Coat Of Plates

Examination of St. Maurice Coat of Plates

by David Counts

This carved figure, c.1250-1300, is that of one of the earliest coat-of-plate configurations. The effigy is that of St. Maurice and it can be found in the Magdeburg Cathedral, Germany. A number of authors (Thordeman of Wisby fame, Nicolle, etc.) have noted the early appearance of German coats-of-plates in the eastern regions of “Germany,” and have pondered possible Slav, Hungarian, or Mongol influence in the development of these coats-of-plates.

Dr. Nicolle interprets the armour as a “cloth-covered garment in which the hidden metal splints or lamellae are indicated by two rows of rivets plus some additional rivets near the shoulders. ” Dr. Nicolle interprets this coat-of-plates as being worn over a mail hauberk, but under the separate mail coif. However, Claude Blair interprets the mail coif as being attached to the coat-of-plates. Dr. Nicolle suggests the lower panels were “non-protective flaps.” If correct, perhaps these flaps are an attempt to retain the outline of the knightly gown (surcoat).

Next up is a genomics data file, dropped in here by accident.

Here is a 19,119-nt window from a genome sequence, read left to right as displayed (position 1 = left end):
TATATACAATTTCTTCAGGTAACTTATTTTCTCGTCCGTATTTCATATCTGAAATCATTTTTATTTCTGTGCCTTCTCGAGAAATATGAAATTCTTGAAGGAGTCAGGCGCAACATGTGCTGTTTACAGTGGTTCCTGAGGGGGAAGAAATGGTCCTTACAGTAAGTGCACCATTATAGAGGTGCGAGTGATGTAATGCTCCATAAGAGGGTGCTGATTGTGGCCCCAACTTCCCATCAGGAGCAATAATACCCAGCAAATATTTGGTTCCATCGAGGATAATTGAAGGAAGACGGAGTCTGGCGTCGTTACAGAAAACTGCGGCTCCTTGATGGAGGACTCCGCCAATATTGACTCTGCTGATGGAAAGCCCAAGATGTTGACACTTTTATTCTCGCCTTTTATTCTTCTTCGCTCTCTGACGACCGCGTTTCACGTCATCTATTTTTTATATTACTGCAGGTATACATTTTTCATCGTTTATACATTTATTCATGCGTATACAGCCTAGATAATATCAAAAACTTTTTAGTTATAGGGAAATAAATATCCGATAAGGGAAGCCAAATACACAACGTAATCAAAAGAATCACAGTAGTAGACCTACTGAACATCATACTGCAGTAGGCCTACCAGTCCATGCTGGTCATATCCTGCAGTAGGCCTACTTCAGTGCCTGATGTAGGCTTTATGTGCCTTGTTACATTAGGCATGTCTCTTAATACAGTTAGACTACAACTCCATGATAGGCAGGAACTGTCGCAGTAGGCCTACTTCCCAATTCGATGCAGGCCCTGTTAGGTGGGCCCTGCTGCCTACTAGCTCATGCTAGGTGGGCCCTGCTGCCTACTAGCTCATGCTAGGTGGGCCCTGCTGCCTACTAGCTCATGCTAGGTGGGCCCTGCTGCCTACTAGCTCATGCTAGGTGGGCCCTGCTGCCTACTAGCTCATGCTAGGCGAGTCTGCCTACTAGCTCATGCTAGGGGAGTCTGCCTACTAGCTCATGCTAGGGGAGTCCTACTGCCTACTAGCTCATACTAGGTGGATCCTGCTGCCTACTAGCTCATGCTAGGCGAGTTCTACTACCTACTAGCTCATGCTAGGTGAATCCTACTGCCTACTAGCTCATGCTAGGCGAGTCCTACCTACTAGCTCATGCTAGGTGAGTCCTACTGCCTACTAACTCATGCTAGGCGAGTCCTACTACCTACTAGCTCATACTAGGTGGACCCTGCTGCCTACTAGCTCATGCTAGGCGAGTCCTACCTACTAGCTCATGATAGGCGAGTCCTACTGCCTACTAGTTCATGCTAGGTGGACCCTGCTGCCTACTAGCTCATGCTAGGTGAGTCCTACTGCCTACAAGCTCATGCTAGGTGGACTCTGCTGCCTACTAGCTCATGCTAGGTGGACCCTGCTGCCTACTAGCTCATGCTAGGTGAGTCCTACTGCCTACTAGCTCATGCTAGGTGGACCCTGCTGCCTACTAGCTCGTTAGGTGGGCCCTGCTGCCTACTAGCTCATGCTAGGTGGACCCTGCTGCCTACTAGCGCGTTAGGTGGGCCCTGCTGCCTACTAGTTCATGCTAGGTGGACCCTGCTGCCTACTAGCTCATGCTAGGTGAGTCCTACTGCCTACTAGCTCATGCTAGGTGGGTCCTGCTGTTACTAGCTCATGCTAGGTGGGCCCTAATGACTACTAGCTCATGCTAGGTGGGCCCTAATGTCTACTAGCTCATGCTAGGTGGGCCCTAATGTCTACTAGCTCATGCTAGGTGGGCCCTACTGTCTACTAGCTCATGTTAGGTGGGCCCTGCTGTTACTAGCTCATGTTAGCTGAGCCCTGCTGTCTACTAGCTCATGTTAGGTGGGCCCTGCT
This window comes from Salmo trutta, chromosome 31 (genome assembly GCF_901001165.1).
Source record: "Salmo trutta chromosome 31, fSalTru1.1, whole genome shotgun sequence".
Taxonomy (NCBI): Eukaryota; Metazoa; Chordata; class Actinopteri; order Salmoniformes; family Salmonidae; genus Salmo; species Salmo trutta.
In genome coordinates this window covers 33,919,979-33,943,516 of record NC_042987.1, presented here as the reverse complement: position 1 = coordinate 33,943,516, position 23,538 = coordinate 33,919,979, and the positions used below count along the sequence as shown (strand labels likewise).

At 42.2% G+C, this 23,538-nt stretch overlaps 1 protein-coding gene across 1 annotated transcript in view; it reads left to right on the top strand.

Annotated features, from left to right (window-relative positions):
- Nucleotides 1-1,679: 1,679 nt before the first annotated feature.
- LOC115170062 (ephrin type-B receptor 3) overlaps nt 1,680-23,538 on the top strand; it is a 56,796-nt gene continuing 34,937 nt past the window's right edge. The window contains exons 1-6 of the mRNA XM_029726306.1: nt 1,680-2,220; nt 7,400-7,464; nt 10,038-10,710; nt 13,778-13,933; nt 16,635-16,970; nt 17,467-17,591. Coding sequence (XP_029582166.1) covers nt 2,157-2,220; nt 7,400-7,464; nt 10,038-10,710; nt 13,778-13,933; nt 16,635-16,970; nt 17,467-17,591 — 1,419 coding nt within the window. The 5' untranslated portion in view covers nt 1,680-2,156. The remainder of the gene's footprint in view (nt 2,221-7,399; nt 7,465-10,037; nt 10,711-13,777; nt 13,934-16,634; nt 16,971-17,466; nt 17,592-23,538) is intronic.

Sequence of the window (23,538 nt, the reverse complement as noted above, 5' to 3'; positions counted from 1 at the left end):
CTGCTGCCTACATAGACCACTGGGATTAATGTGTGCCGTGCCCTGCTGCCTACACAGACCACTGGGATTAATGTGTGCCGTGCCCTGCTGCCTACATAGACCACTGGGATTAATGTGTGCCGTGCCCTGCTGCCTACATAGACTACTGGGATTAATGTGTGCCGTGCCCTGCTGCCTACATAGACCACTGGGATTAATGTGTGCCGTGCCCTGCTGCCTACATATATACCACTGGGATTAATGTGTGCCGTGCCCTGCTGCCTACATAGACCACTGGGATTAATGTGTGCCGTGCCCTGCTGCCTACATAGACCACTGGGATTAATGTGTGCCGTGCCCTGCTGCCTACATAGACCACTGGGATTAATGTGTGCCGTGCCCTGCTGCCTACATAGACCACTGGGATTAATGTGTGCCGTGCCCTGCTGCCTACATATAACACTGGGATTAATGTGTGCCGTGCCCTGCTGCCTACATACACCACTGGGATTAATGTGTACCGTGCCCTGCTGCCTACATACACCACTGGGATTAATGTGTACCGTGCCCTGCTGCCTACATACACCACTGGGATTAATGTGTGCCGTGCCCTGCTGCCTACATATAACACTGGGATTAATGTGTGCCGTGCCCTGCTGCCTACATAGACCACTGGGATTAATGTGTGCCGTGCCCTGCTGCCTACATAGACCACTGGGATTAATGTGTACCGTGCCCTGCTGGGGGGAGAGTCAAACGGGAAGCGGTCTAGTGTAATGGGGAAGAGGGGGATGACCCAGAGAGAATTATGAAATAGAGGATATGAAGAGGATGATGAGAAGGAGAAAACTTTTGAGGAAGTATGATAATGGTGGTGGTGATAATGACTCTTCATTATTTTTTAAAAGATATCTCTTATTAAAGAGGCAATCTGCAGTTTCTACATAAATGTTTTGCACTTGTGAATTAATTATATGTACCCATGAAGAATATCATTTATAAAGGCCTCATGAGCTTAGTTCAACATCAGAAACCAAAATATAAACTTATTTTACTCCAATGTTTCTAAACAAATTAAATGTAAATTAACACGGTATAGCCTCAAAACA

St. Maurice Coat Of Plates
St. Maurice Coat Of Plates

Sources:
Claude Blair. European Armour circa 1066 to circa 1700. B. T. Batsford, Ltd., London: 1958; 3rd impression 1979. ISBN 0-7134-0729-8.
Paul Martin. Armour and Weapons. Herbert Jenkins, London: 1968. SBN 257.6604.4. The attached scan is Plate 28.
David C. Nicolle. Arms and Armour of the Crusading Era 1050-1350. Kraus International: 1998. ISBN 0-527-67128-2 (set).